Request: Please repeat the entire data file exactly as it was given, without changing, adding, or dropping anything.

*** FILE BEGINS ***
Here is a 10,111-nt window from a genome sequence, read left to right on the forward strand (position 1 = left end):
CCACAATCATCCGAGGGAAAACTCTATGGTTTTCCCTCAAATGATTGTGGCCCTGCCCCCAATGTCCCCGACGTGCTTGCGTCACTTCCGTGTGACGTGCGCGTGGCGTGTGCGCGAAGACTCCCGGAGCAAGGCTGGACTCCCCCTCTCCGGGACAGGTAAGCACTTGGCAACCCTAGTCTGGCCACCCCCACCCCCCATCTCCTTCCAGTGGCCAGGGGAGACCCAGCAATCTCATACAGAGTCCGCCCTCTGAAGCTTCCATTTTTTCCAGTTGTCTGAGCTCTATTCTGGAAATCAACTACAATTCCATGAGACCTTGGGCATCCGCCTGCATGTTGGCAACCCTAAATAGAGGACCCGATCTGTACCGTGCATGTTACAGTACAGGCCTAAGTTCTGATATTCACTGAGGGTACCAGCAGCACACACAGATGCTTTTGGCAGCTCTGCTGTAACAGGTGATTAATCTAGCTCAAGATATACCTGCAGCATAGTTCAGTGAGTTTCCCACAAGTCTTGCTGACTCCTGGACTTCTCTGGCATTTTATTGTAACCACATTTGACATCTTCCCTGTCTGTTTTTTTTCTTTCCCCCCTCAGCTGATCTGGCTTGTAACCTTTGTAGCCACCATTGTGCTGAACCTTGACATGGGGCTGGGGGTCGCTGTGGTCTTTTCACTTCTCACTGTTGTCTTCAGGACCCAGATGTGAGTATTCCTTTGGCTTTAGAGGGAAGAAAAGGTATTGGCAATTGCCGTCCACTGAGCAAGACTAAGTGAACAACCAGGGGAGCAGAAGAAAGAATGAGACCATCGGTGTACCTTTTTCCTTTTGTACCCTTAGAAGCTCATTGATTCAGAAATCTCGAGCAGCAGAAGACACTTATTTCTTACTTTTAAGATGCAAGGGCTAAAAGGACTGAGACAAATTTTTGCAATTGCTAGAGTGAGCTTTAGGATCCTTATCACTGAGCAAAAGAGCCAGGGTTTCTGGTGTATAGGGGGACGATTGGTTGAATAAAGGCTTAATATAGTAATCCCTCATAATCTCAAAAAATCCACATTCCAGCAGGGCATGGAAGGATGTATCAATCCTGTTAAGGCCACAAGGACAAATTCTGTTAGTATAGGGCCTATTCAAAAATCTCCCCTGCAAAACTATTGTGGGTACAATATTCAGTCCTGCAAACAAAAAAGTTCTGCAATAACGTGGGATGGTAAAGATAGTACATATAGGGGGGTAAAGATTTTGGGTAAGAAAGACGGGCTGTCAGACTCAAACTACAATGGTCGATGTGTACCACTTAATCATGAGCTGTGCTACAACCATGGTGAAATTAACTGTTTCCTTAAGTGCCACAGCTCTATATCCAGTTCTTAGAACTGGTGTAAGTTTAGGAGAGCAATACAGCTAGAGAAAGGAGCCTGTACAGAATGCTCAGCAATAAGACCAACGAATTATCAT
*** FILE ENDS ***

Here is a 10,111-nt window from a genome sequence, read left to right on the forward strand (position 1 = left end):
CCACAATCATCCGAGGGAAAACTCTATGGTTTTCCCTCAAATGATTGTGGCCCTGCCCCCAATGTCCCCGACGTGCTTGCGTCACTTCCGTGTGACGTGCGCGTGGCGTGTGCGCGAAGACTCCCGGAGCAAGGCTGGACTCCCCCTCTCCGGGACAGGTAAGCACTTGGCAACCCTAGTCTGGCCACCCCCACCCCCCATCTCCTTCCAGTGGCCAGGGGAGACCCAGCAATCTCATACAGAGTCCGCCCTCTGAAGCTTCCATTTTTTCCAGTTGTCTGAGCTCTATTCTGGAAATCAACTACAATTCCATGAGACCTTGGGCATCCGCCTGCATGTTGGCAACCCTAAATAGAGGACCCGATCTGTACCGTGCATGTTACAGTACAGGCCTAAGTTCTGATATTCACTGAGGGTACCAGCAGCACACACAGATGCTTTTGGCAGCTCTGCTGTAACAGGTGATTAATCTAGCTCAAGATATACCTGCAGCATAGTTCAGTGAGTTTCCCACAAGTCTTGCTGACTCCTGGACTTCTCTGGCATTTTATTGTAACCACATTTGACATCTTCCCTGTCTGTTTTTTTTCTTTCCCCCCTCAGCTGATCTGGCTTGTAACCTTTGTAGCCACCATTGTGCTGAACCTTGACATGGGGCTGGGGGTCGCTGTGGTCTTTTCACTTCTCACTGTTGTCTTCAGGACCCAGATGTGAGTATTCCTTTGGCTTTAGAGGGAAGAAAAGGTATTGGCAATTGCCGTCCACTGAGCAAGACTAAGTGAACAACCAGGGGAGCAGAAGAAAGAATGAGACCATCGGTGTACCTTTTTCCTTTTGTACCCTTAGAAGCTCATTGATTCAGAAATCTCGAGCAGCAGAAGACACTTATTTCTTACTTTTAAGATGCAAGGGCTAAAAGGACTGAGACAAATTTTTGCAATTGCTAGAGTGAGCTTTAGGATCCTTATCACTGAGCAAAAGAGCCAGGGTTTCTGGTGTATAGGGGGACGATTGGTTGAATAAAGGCTTAATATAGTAATCCCTCATAATCTCAAAAAATCCACATTCCAGCAGGGCATGGAAGGATGTATCAATCCTGTTAAGGCCACAAGGACAAATTCTGTTAGTATAGGGCCTATTCAAAAATCTCCCCTGCAAAACTATTGTGGGTACAATATTCAGTCCTGCAAACAAAAAAGTTCTGCAATAACGTGGGATGGTAAAGATAGTACATATAGGGGGGTAAAGATTTTGGGTAAGAAAGACGGGCTGTCAGACTCAAACTACAATGGTCGATGTGTACCACTTAATCATGAGCTGTGCTACAACCATGGTGAAATTAACTGTTTCCTTAAGTGCCACAGCTCTATATCCAGTTCTTAGAACTGGTGTAAGTTTAGGAGAGCAATACAGCTAGAGAAAGGAGCCTGTACAGAATGCTCAGCAATAAGACCAACGAATTATCAT